In case you missed it, U.S. Senator John Hickenlooper held a virtual Town Hall yesterday to discuss issues that are top-of-mind for Coloradans. Hickenlooper took questions from around the state on wildfires and climate change, broadband, immigration, U.S. Space Command, water, reproductive rights, small business, the CORE Act, and more.
More than 500 Coloradans tuned in live. More than 350 questions were submitted ahead of time, with more submitted live on social media.
Full video of the event can be found HERE.
On reproductive rights:
“The Supreme Court’s draft opinion reversing Roe v. Wade is deeply flawed, and I think it’s extreme. Reproductive freedom should not be up for debate. It appears the court is on the brink of reversing abortion rights for millions of people, and more than ever we need to fight for the right to choose… The decisions a woman makes around her own health care should be between her and her doctor. Period. I support the Women’s Health Protection Act which would codify Roe v. Wade into law, and we’ll do everything we can to pass it.”
On a bipartisan approach to combating climate change:
“We’re going to do everything we can to find common ground [on climate change] and there will be some give and take… But I think this is a key moment, where it’s very important that we get unified, that we find compromises and that we take firm aggressive steps to address climate change in a way that we really haven’t done before. I hold that as one of my absolute top priorities.”
“[Inflation] is a big deal for everybody. We had the supply chain issues, the whole oil and gas industry shut down during COVID, and then Putin’s war on Ukraine has just continued to drive prices on gas and on food through the ceiling. There are other causes as well, corporate greed is always there… Congress and the Biden administration have taken and are taking steps to help.”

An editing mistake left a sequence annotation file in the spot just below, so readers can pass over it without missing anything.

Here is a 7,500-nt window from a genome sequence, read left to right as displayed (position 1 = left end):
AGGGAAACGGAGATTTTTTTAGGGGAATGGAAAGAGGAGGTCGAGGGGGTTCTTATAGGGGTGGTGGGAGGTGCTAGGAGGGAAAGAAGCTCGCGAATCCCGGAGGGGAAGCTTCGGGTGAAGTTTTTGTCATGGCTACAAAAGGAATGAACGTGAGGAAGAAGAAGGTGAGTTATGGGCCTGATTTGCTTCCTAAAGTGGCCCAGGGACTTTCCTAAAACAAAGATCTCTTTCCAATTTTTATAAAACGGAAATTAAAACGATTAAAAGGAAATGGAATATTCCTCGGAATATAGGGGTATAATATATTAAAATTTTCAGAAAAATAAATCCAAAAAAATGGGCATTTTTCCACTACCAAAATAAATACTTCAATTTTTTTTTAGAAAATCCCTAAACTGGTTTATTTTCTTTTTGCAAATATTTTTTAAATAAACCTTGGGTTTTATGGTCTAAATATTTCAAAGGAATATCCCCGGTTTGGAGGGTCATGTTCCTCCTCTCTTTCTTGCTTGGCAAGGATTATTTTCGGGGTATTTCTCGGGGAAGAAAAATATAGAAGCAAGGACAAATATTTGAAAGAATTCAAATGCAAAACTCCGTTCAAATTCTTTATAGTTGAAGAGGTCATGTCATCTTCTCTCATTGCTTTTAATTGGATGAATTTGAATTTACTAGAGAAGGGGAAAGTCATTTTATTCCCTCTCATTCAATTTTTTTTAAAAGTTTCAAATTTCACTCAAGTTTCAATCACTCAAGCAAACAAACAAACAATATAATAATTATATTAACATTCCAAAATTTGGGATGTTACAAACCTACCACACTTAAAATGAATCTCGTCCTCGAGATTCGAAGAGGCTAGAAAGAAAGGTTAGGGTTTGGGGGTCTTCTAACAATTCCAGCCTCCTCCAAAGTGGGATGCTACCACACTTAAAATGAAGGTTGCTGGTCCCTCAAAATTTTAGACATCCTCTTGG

On U.S. Space Command staying in Colorado Springs:
“U.S. Space Command is crucial to our national security and it’s crucial to our security in space and at home. It’s also crucial to Colorado’s economy. I think the best case we can make for maintaining U.S. Space Command’s headquarters in Colorado is the fact that is the place where we can reach full operational capacity as quickly as possible… [The move] will threaten our national security by delaying getting to that full capability, especially at a perilous time in the world… I’m more convinced than ever that Colorado Springs, and Colorado, are the right place for Space Command.”